State of the Energy Market – 27th July 2022

Daily Updates

As expected, Nord Stream 1 gas volumes from Russia to Europe are now down to 20%
capacity. In addition, due to much reduced wind and hydro power generation, the amount of gas
being used to produce electricity has increased to over 50% in the past two days, adding greater
pressure to wholesale gas prices. 


August 22 wholesale power prices increased by 9.9% to close at £352.15 per MWh.


August 22 wholesale gas prices increased by 8.6% to close at £311.25 pence per therm.

In other energy related news:

As we have recently reported, in addition to building Hinkley Point C, the largest new, nuclear facility in the UK for more than a generation (in Somerset), EDF has also been granted permission by the UK Government to build a second large nuclear facility, Sizewell C, in Suffolk. Worryingly, reports emanating from China, where EDF operates the Taischan nuclear plant, state that it has been necessary for one of the reactors there to be shutdown for maintenance following a discovery of fuel damage. The plant, which is approximately 80 miles from Hong Kong, is the first in the world to use a new type of reactor. A fuel leak has been found on this reactor and as a result, EDF have been forced to redesign the reactors they are planning to use for their British projects to ensure the same problem does not occur here.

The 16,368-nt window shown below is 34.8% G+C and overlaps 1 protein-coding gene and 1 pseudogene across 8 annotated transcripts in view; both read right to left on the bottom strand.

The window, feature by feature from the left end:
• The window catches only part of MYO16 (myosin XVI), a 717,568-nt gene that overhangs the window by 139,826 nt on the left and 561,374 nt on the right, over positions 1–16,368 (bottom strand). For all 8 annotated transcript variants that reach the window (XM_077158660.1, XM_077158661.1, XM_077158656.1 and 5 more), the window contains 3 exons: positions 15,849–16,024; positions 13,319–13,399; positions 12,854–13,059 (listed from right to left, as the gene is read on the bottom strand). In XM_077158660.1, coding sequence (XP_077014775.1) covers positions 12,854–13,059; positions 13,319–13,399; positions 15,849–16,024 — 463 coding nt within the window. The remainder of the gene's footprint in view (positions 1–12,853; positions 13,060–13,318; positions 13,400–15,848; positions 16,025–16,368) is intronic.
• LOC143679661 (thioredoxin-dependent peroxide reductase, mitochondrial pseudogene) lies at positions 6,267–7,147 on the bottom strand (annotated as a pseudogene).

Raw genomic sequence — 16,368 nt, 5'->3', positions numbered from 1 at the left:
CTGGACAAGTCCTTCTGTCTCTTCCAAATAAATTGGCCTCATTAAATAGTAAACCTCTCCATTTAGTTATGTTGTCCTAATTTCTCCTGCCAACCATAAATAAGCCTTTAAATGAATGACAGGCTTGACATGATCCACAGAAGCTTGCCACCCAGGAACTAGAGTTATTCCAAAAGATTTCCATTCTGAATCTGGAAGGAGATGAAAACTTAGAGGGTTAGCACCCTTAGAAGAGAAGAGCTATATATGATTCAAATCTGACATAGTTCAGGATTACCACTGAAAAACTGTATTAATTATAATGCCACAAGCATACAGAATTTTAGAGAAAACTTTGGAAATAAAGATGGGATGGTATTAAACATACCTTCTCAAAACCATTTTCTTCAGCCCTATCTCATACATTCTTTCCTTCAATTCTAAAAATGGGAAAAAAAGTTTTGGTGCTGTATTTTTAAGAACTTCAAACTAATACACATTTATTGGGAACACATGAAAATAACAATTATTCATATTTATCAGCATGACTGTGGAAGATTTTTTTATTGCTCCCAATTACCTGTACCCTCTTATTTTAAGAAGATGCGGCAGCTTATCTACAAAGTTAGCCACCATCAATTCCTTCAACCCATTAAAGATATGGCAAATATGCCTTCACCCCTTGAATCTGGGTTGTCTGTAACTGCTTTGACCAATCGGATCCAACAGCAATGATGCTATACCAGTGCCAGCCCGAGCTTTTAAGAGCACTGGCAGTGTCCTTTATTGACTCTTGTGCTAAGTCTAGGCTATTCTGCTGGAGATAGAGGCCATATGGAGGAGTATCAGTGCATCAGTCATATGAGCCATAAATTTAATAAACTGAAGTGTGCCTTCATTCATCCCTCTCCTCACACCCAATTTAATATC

In an attempt to decrease its dependency on Russian gas, the EU has pushed through a requirement for all its members to reduce gas consumption for the next eight months by 15%, or a total of 45 billion cubic metres. The target is initially voluntary but will become mandatory in the case of an emergency, i.e. a further reduction in transported gas volumes from Russia to Europe. 

An interesting report on suggests that there will be a requirement to considerably increase the mining of various materials as we continue our journey towards a renewable energy future. The report suggests that if we achieve 73% renewable power generation by 2050, compared to 20% in 2020, wind and solar will make up 85% of that 2050 number.

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